Incremental sheet forming

Incremental sheet forming machine

Incremental sheet forming machine

Incremental sheet forming is a process invented in the early 1990’s by Professors Matsubarra and Iseki in Japan. A workpiece, typically of 1mm thick steel or aluminium, 300mm square, is clamped firmly around its edges but otherwise unsupported. A small radius smooth indentor is pressed against the sheet to create a small kink in the sheet. This kink is then moved under computer control in three axes according to a programmed path, to build up some desired shape incrementally.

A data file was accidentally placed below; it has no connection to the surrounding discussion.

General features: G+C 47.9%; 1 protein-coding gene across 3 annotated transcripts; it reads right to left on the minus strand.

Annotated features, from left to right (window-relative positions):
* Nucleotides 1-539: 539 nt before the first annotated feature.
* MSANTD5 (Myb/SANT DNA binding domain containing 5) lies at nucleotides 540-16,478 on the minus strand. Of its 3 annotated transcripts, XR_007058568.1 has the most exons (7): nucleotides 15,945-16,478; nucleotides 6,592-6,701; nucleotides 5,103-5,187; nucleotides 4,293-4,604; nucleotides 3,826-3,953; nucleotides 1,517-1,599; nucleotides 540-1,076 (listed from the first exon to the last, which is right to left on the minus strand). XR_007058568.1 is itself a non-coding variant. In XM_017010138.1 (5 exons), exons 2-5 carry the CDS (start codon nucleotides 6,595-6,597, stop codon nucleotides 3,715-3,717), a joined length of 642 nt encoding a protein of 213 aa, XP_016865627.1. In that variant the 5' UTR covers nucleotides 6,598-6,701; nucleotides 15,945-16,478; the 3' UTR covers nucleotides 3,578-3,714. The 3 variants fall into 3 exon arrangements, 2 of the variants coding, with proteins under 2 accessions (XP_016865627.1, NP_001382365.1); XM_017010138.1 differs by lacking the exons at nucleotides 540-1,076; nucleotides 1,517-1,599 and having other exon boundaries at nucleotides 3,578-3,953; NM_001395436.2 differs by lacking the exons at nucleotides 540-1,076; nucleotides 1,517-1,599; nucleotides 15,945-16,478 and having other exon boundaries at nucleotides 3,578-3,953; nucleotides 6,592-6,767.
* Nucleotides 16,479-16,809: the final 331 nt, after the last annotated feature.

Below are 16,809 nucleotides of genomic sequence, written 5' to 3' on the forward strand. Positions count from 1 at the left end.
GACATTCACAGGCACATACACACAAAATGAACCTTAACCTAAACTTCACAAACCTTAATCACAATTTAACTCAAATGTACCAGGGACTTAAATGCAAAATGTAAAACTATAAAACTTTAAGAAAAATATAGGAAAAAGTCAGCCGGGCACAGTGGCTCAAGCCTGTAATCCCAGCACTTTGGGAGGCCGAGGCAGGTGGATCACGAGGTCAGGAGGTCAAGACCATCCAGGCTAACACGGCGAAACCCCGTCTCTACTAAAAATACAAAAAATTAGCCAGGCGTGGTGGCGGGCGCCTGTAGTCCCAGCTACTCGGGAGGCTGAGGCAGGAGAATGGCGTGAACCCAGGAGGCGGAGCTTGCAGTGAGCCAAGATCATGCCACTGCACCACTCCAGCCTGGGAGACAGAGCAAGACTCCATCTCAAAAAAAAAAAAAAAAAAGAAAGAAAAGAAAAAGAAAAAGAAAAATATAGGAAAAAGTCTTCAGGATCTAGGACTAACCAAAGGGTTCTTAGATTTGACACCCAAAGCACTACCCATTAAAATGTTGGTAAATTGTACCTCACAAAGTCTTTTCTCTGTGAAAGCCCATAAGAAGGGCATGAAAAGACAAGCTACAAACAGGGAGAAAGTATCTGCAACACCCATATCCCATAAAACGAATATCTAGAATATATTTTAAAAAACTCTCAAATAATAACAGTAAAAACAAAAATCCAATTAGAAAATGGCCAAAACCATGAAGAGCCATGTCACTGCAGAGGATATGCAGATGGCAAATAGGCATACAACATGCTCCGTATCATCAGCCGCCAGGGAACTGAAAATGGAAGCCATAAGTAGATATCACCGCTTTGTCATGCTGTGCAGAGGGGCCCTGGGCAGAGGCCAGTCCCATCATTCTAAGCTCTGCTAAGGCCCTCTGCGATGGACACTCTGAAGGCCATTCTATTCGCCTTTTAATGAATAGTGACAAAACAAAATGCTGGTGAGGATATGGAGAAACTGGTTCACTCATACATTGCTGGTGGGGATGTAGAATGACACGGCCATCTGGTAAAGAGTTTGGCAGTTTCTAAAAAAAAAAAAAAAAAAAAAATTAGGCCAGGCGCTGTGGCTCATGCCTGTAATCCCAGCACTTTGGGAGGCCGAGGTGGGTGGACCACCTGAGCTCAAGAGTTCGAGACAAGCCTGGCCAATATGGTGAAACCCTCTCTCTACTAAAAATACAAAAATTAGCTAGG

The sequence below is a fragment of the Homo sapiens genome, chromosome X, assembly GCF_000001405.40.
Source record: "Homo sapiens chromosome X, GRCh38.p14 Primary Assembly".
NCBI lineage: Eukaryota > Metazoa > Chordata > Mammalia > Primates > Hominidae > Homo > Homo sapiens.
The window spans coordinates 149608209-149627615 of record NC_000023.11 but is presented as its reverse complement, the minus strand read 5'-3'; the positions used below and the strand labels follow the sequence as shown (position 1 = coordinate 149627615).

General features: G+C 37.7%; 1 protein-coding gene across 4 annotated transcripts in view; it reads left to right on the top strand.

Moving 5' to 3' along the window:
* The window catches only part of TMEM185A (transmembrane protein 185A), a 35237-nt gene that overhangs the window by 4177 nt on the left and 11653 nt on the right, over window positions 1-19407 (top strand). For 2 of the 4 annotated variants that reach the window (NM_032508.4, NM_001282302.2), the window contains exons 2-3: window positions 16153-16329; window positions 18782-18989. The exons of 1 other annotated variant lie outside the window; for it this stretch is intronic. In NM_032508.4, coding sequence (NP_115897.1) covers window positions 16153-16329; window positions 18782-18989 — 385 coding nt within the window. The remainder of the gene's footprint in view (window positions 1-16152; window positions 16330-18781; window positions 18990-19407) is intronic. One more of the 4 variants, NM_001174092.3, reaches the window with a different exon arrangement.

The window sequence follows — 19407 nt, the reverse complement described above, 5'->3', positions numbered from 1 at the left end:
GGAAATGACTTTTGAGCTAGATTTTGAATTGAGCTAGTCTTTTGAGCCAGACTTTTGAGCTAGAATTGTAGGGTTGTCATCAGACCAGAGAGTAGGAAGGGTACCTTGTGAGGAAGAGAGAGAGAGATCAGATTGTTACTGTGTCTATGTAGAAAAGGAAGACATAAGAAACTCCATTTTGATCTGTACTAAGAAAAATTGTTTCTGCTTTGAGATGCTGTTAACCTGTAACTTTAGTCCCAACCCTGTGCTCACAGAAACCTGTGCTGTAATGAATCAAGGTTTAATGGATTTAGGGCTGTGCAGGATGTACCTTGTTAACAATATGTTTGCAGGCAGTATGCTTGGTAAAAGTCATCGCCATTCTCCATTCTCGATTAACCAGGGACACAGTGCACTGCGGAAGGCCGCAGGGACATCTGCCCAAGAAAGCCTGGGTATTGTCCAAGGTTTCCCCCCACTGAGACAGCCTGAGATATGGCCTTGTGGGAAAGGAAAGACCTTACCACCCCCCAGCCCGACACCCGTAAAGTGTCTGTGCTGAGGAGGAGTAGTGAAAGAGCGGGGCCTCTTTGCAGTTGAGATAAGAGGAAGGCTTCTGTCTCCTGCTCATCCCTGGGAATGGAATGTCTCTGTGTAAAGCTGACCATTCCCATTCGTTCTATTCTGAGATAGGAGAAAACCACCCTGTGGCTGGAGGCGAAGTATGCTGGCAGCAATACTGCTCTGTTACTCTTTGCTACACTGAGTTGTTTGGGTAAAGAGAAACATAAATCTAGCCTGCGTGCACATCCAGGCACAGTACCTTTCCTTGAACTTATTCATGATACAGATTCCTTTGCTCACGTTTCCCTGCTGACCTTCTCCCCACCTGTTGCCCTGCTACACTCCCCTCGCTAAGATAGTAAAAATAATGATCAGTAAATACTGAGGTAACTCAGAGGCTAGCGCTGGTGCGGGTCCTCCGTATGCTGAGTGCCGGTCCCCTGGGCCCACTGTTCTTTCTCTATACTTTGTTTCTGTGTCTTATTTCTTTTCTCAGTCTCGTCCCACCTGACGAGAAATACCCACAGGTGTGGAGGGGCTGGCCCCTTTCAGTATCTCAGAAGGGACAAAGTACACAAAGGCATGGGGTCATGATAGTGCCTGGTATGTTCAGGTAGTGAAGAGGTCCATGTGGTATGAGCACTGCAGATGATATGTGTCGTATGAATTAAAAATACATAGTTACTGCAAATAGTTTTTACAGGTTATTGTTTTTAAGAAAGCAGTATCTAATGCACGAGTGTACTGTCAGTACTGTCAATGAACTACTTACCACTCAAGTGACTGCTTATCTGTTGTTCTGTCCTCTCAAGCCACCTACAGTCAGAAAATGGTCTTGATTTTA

Our machine, which was commissioned in 2005, was designed and built in the department. It includes six axes of on-line force measurement, and is mounted with clear access to the underside of the sheet which has allowed us to develop closed loop feedback control of a geometry in a sheet forming process, for the first time.